Friday, December 16, 2011

Let's all wear niqabs and high heels to protest Kenney's state racism

 Last Monday, Immigration and Citizenship Minister Kenney issued a public decree that women wearing a niqab or burka will have to remove them to say the oath of Canadian citizenship. That in Canada this is targeted at what is less than a handful of women clearly exposes the fears of said minister and the Conservative government he represents and not the impediment to clearly hear the oath, as is his so-called reason. It's only fair and open, says Kenney, if the women want to "join the Canadian family." Our open family. Oops. He just made it clear we are close-minded. He forgot to clarify, too, what type of family he's talking about, which from all the other narrow-minded regressive positions he supports, is clearly not only patriarchal and heterosexual, but also white and Christian -- Evangelical Zionism preferred.

Tabatha Southey has written up a response in the Globe and Mail about Kenney's legal meddling in what women can and cannot wear. Her article, part of which I've excerpted below, chastises Kenney for constricting women's choices. (Meanwhile, in the comments section of Canadian newspapers, one is accosted by the rabid racism and xenophobia that is surfacing in defending Kenney). In her piece, she compares her apparel choices with other women and suggests that whether the choice is high heels or a niqab, what business does the government have in restricting women's choices? Are we a democracy or are we not? I'm reminded of the phrase many years ago when a Prime Minister, Pierre Trudeau (Liberal), asserted that "The state has no business in the bedrooms of the nation"....Those days of inclusive federal thinking are, sadly, gone. As dead as the tailing ponds of the Alberta Tar Sands and our government's Kyoto commitment.

Many people consider high heels and miniskirts to be degrading to women. High heels can restrict a woman's movements. Fitted clothes objectify women, which is intrinsically demeaning to them and prevents them from achieving equality with men – so the theory goes.
Yet women have never worn less and achieved more in the public sphere than they do now, and so – arguably – there goes the theory.
My own feeling is that if it were the men in our society who wore the four-inch Louboutins, we might well theorize that this reflects their privileged position in society: Men know they'll never have to stand all night, or chase after a bus, it would be said of the men in pencil skirts.
Mr. Kenney feels that veils are fundamentally at odds with 'Canada's commitment to openness, equality and social cohesion.' Many Muslim women have told him so, he claimed. But surely neither Mr. Kenney nor an unidentified lobby of concerned Muslim women should be making wardrobe choices for adult women, for any occasion – because that is at odds with Canadian values. He's the Minister of Immigration, not Anna Wintour.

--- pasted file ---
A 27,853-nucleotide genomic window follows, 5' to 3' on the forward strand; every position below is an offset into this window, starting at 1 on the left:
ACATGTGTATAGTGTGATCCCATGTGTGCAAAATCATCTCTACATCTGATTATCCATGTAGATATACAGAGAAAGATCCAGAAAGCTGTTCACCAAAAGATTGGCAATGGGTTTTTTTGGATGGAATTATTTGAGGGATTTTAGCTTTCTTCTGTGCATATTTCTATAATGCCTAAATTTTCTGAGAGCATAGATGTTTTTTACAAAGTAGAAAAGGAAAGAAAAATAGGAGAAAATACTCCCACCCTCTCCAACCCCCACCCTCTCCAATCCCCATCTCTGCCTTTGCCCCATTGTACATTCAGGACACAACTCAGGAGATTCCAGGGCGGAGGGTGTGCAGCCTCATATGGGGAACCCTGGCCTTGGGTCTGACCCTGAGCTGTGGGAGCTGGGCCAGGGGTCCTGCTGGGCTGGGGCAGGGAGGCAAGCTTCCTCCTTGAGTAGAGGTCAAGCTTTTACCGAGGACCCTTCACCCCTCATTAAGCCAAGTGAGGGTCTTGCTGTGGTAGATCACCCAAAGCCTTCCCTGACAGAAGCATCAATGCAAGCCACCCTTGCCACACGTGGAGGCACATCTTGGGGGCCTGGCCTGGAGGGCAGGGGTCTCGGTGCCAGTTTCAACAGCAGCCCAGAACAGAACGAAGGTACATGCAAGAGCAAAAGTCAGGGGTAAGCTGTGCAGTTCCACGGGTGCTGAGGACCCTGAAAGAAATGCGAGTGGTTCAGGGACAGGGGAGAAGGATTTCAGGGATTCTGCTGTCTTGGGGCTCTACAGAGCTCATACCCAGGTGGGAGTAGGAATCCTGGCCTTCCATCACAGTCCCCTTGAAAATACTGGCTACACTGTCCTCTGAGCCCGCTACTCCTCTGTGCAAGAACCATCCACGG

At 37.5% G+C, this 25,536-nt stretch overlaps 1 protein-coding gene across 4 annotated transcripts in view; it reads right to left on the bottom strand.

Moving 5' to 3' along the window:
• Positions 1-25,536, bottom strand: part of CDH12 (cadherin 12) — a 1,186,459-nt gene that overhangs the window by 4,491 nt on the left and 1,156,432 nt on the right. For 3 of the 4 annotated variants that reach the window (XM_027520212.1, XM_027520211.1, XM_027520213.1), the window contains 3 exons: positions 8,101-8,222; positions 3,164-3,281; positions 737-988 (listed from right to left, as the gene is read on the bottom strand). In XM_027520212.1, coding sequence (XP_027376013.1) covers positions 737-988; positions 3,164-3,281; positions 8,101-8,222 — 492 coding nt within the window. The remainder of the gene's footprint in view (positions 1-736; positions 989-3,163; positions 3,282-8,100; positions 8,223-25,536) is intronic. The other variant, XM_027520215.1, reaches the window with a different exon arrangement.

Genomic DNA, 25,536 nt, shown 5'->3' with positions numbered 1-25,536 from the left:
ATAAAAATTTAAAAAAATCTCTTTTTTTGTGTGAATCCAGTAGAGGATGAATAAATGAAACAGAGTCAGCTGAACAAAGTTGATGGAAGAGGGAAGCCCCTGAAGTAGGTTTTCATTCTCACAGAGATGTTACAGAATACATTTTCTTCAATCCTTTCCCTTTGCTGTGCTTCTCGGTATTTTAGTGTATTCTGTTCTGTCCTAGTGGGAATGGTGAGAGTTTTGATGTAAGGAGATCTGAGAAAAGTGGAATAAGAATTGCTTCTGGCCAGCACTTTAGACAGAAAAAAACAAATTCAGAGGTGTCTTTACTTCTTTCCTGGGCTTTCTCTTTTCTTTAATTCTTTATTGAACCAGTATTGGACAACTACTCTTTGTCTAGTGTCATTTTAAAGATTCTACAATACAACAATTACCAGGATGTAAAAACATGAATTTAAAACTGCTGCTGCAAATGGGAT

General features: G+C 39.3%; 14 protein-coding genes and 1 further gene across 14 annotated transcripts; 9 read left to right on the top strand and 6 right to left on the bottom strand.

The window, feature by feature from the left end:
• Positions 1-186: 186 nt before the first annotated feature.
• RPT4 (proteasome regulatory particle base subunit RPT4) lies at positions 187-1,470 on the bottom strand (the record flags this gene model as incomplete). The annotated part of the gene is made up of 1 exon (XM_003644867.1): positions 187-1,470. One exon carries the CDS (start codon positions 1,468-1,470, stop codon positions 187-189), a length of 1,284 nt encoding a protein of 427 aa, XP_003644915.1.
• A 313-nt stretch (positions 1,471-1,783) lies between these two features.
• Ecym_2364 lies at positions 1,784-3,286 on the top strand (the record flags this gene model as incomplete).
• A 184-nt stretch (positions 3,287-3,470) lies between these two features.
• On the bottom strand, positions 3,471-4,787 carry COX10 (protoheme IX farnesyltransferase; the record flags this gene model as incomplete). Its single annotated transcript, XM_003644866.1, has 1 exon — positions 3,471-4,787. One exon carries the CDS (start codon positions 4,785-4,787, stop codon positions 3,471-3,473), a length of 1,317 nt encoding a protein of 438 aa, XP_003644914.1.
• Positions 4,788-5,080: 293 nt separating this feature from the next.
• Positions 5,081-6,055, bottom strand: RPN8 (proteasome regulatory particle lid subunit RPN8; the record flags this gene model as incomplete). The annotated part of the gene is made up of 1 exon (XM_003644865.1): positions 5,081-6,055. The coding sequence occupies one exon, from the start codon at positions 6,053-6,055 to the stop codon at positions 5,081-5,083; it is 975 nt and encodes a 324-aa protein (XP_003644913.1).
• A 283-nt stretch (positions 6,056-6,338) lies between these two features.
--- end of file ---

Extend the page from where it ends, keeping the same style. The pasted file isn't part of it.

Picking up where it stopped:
Veils are spooky and challenging to many people. You might feel cut off from a woman if you can't see her face, and thus disadvantaged. I'm not sure why people feel they have a right to see a woman's face any more than another part of her body. When my eyes meet the eyes of a veiled woman at my No Frills when her child is yelling about breakfast cereal, they speak volumes, as does her body posture, as quite often does she.
If there's a barrier between a veiled woman and me, it's on my side. It's made of any preconceived notions I might have about why she's wearing what she's wearing, and what it says about her ambitions, education, self-esteem and status in her own household.
I refuse to make those assumptions and I regret any rule that enshrines them. Just as I ask those assumptions not be made about me, based on my shoes. Click, click, click.


Dacey said...

I don't know why people used to follow these kind of rules.Still there are some religions that used to follow these rules and doing wrong deeds with the women

Mouse said...

The issue is, I think, that such clothes are seen as a sign of oppression, of men's ownership of women, and that is contrary to western ways.

And I can't help wondering how a woman dressed in a short, tight skirt and revealing top would be treated in a muslim country.

northshorewoman said...

Dacey, it seems people follow all sorts of irrational rules. I can remember back in the 80s when I was an aerobics instructor, I would justify wearing thongs -- outside my shiny tight leggings -- as comfortable. They were not. They dug up my a*#. So, whether the rules are some misguided sense of religious decrees or the illusion of fashion choice offered to women in consumer culture, I don't think there should be any one deciding for a woman what she can and cannot wear.

Mouse, yes, some do see these sorts of coverings as oppressive, of men's ownership of women; however, if a woman tells us it is her choice, then if we tell her no, you are mistaken, you are brainwashed into patriarchy, bla bla bla, then are we any different then the men who have compelled that "choice"? No. She is stuck between a rock and a hard place: between the discourses of patriarchal interpretations of religion and the discourses of 'freedom' that supposedly the West has a handle and monopoly on.

Also, two wrongs don't make a right. And you are generalizing about a homogeneous "muslim country." You should walk downtown Beirut on a Saturday in the summer. True, Lebanon in mixed and has its specific social and historical intersections -- but so do each of the Muslim nations.